The revival of local autonomy in the wake of democratization was con-ceived to signal a potentially successful decentralized democracy inKorea. However, in reality, almost half of all eligible voters have notvoted in local elections, indicating a lack of interest in local politics,and this has often been cited as evidence of an ongoing crisis in grass-roots democracy. It is also constantly pointed out that political partiesat the national level have been deeply involved in the local electoralprocess, and thus national politics have often overshadowed local elec-tions. This routine has raised concerns regarding the health of localpolitics.The purpose of this paper is to explain the characteristics of localKorean politics from 1995 to 2006 by focusing on voter participationand party involvements in local elections. This paper also analyzes theelectoral cleavages in voter turnout as well as party support. In addi-tion, the implications of these findings and current issues on autonomyin relation to local politics will be discussed.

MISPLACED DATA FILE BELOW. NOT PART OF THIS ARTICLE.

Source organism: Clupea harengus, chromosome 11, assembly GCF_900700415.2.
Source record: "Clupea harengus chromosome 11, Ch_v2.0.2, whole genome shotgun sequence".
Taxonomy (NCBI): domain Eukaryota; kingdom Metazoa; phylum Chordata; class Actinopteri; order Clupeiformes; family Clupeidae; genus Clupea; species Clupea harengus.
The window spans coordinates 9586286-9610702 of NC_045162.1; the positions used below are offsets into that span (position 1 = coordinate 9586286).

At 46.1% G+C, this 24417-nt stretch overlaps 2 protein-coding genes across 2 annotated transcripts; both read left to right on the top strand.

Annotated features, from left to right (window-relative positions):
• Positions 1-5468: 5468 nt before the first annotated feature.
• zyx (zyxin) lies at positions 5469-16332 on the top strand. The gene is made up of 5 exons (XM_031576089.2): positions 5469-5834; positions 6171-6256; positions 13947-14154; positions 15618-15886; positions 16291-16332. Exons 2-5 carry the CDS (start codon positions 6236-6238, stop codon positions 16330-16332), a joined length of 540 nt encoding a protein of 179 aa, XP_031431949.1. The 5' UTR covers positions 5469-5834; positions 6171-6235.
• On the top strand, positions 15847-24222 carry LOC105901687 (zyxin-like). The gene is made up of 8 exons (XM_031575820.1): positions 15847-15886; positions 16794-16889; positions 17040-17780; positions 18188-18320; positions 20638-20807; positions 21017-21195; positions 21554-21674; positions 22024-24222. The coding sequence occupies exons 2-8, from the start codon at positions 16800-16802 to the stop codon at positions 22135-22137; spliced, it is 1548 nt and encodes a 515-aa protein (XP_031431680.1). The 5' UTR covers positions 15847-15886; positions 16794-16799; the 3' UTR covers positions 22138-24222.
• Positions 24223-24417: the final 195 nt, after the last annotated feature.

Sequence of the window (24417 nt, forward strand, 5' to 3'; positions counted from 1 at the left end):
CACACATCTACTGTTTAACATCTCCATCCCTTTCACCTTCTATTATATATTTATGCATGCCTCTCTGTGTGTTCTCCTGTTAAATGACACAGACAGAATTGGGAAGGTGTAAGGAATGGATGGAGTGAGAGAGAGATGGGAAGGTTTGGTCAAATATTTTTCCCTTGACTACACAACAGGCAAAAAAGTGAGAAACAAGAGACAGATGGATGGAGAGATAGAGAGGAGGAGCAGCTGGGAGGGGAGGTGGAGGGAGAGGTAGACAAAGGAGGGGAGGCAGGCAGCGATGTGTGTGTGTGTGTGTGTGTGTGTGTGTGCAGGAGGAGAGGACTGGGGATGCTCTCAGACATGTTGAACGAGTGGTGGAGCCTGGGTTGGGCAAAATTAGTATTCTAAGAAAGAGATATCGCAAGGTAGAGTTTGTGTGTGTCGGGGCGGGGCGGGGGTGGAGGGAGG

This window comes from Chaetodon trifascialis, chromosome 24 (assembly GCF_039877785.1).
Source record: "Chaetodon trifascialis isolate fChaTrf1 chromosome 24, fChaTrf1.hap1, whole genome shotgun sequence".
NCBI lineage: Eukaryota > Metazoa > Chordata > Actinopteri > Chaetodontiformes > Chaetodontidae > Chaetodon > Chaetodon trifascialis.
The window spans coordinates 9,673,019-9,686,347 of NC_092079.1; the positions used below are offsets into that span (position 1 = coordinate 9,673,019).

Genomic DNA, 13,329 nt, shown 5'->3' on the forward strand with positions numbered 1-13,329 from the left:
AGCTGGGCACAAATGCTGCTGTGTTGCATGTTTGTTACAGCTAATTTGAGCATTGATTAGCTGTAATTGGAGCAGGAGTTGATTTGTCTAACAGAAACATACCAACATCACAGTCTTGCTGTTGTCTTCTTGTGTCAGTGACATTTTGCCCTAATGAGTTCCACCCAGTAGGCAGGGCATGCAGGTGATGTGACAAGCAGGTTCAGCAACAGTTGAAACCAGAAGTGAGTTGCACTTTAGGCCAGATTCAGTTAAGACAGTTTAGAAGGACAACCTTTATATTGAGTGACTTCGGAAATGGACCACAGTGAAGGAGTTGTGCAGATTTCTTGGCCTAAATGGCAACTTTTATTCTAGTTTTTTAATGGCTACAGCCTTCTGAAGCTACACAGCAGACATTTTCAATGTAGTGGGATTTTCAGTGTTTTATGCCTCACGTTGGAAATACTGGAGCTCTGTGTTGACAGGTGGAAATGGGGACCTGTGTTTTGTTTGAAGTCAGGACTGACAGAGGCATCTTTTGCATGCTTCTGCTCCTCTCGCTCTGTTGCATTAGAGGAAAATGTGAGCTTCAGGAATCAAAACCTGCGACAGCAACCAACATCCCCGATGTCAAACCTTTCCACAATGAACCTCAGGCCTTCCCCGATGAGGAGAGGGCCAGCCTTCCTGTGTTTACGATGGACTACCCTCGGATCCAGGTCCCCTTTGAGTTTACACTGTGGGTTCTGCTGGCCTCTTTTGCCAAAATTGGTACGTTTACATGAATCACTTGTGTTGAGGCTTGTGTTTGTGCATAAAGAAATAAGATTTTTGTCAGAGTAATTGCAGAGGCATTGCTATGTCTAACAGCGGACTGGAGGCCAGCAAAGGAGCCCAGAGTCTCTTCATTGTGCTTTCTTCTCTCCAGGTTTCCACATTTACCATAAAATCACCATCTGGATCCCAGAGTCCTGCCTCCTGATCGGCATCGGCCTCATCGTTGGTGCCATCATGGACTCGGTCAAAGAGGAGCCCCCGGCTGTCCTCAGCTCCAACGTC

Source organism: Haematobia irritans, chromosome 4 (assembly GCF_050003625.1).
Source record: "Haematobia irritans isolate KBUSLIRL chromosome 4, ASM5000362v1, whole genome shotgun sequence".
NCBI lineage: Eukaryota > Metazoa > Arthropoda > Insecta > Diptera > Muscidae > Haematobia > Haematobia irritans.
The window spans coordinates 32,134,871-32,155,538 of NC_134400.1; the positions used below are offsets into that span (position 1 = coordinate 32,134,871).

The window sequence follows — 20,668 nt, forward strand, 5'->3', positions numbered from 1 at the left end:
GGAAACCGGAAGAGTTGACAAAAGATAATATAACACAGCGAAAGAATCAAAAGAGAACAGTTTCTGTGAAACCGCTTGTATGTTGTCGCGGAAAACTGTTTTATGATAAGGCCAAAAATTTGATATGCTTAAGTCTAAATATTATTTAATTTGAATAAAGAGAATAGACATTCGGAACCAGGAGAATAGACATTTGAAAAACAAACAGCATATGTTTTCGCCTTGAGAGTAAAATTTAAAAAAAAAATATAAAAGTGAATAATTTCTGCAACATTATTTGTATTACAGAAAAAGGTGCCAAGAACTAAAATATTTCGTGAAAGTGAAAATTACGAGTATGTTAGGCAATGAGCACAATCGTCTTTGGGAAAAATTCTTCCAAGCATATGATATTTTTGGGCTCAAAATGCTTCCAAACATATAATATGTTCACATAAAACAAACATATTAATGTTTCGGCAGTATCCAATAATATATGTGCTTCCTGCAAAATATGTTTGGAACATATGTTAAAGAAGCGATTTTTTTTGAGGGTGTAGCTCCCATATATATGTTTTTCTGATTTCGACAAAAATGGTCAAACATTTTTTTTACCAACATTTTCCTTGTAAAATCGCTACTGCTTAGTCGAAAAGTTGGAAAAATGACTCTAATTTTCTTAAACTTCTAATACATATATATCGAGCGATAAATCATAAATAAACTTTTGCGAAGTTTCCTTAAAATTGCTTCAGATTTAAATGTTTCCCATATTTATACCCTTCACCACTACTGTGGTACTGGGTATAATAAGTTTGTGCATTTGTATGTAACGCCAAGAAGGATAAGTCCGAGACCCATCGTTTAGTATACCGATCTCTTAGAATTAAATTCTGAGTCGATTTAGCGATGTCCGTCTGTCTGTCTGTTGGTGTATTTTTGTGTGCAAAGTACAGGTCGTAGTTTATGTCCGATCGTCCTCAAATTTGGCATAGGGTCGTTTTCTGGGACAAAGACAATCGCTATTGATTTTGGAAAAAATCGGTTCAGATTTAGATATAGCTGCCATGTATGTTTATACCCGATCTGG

pp.62-86
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Abstract